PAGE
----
Palliative care for slum populations: A case study from Bangladesh

Shahaduz Zaman PhD, Research Fellow, School of Interdisciplinary Studies, University of Glasgow, Dumfries, Scotland, explains the background to his article published in the July/August issue of the European Journal of Palliative Care.

Dr Shahaduz Zaman

Globally, there are very few examples of community-oriented end of life care in resource-poor settings. Among the 160 million inhabitants of Bangladesh, it is estimated that more than two million people are currently living in slums in the city of Dhaka. The number of slums in the city is believed to be over 9,000.

Similar to the situation in other developing countries, palliative care remains a major unmet need in Bangladesh.

The Centre for Palliative Care (CPC), in collaboration with the Worldwide Hospice Palliative Care Alliance (WHPCA), piloted a one-year project on homecare outreach palliative care service in the two slum settings in Dhaka, Bangladesh. The CPC is based at the only medical university, Bangabandhu Sheikh Mujib Medical University (BSMMU), in Dhaka.

There are enormous challenges in running a slum-based community palliative care project of this type, characterised by a highly mobile population, informal power structures, and high levels of uncertainty.

Korail slum

This project was taken forward through a community-driven, public health approach. Eight female volunteers in the community were trained to provide home-based palliative care, including physical, social, psychological and spiritual care to their patients. The volunteers were supported by doctors and nurses of CPC. In addition, a monthly food assistance package was provided to the project beneficiaries.

An independent research organisation in Bangladesh undertook an evaluation of this palliative care project under my supervision one year after inception. The evaluation was funded by a grant from the WHPCA. We found that in the context of extreme poverty, and a complete lack of health services, it became very difficult for the palliative care project to determine the inclusion criteria for the palliative care. However, despite the challenges, a total of 106 patients and their families benefited from the work. It was also found that the clients are highly satisfied with the services they have received. The community volunteers who were chased away by slum dwellers at the beginning of the project are now made welcome in people’s houses. As one respondent said:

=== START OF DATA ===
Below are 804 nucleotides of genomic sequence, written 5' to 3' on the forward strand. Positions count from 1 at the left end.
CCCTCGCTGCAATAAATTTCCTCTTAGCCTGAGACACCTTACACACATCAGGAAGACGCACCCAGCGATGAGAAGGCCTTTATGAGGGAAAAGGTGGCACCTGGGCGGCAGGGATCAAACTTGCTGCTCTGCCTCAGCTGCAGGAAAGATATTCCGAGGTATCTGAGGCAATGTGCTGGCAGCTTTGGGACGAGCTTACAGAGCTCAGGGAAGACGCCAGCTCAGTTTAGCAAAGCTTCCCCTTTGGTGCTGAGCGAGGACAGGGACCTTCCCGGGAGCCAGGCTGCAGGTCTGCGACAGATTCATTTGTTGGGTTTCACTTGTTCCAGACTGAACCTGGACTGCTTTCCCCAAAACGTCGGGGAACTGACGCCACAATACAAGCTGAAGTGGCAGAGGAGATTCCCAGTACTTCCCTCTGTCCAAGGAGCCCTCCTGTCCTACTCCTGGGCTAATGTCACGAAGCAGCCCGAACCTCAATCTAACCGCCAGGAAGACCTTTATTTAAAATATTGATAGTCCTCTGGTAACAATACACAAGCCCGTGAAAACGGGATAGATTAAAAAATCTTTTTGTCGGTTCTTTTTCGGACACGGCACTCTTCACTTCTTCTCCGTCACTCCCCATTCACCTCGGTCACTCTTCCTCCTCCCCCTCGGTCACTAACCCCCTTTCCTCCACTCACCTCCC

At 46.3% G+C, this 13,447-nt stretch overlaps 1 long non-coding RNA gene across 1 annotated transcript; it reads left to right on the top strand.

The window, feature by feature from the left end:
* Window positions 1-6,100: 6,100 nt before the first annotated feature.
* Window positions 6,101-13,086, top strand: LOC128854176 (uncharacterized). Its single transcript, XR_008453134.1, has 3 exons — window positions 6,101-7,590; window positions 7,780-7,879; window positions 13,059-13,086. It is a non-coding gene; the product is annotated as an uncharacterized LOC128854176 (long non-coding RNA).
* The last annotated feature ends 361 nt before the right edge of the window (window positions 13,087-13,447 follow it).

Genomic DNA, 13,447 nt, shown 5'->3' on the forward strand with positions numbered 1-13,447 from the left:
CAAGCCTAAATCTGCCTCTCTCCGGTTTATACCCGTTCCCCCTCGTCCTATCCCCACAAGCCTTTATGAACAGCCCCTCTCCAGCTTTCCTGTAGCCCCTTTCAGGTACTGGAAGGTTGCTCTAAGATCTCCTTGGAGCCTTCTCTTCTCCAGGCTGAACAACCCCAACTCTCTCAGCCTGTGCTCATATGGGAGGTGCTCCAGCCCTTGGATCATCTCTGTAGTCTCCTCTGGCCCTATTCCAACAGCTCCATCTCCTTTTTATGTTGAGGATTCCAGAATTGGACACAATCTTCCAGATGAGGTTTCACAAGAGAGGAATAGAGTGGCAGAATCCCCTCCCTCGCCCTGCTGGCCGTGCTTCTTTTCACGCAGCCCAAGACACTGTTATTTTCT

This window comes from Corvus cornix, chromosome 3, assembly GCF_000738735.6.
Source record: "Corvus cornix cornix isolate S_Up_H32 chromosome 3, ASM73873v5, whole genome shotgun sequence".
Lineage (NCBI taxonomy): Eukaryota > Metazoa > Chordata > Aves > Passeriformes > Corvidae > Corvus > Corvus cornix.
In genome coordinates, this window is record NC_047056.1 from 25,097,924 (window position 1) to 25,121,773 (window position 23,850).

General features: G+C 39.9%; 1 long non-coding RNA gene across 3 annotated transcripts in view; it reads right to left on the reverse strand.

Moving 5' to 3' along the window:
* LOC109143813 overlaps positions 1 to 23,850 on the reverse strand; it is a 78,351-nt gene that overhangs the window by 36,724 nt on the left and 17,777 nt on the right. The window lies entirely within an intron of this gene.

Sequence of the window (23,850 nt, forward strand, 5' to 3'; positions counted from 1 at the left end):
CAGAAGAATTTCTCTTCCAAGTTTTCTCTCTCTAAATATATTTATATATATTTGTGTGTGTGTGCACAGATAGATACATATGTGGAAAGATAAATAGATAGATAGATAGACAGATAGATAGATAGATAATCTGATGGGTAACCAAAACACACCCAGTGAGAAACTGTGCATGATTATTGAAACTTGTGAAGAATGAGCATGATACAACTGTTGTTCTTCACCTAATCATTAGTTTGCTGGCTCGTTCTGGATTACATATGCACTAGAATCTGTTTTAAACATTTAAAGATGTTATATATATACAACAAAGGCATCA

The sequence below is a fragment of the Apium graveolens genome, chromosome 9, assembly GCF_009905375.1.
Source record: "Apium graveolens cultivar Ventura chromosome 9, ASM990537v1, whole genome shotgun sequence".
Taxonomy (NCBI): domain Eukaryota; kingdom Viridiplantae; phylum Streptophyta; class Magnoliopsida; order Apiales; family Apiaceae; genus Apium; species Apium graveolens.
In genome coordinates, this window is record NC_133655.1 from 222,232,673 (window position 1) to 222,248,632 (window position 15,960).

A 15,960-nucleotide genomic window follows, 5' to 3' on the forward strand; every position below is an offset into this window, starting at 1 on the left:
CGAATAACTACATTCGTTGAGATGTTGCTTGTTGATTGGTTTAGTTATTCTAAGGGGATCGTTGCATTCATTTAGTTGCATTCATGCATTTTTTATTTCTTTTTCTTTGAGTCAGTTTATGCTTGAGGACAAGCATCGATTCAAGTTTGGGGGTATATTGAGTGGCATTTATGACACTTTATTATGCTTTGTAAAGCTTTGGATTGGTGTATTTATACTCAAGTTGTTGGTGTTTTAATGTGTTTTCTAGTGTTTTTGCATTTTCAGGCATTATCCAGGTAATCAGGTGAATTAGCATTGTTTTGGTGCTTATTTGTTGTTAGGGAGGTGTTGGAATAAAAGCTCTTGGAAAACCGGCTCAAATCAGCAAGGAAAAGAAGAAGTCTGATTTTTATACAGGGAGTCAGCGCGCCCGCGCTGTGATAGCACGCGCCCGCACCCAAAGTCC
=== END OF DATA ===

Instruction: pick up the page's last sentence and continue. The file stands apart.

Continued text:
“Both of us (husband and wife) are old now and there is no one to look after us. We take care of each other, but when both of us get sick, then there is no one left to take care of us in this shanty. Girls (Palliative Care Assistants) from the office visit our home regularly and look after us. They spend a good time with us, talk to us freely and we share our thoughts with each other. They are like family to us.”

The WHPCA’s support played a crucial role in implementing the project and is continuing its support onwards to the next stage of the project. Nevertheless, we think the sustainability of the project remains in doubt while it continues to depend on external resources.

Given this background, we are about to start a novel community engagement intervention in the slum, which will be delivered through community theatres and is being made possible with the support of an Arts and Humanities Research Council/Medical Research Council grant. I will be involved in this next stage as Principal Investigator, working with an interdisciplinary team based at the University of Glasgow, the non-governmental organisation BRAC, and local community engagement teams in Bangladesh.

In a country where almost all the available palliative care services have taken institution-based approaches, following western models, this community-based initiative in Bangladesh could serve as a public health model for palliative care in other resource-poor settings.

Links

Read the full article in the European Journal of Palliative Care
This post relates to a longer article, Palliative care for slum populations: A case from Bangladesh’ by Shahaduz Zaman, Nezamuddin Ahmed, Mamun Ur Rashid and Ferdous Jahan, published in the July/August 2017 edition of the European Journal of Palliative Care (EJPC). (vol. 24.4).

If you have a web-based subscription to the journal you’ll be able to download this issue, plus all articles in the journal archive. You can also browse the archive and download articles by taking a 10-minute or 30-minute subscription. Members of the EAPC receive discounted subscription rates to the journal – click here to subscribe online.

Read more posts relating to articles published in the European Journal of Palliative Care on the EAPC Blog

 

 

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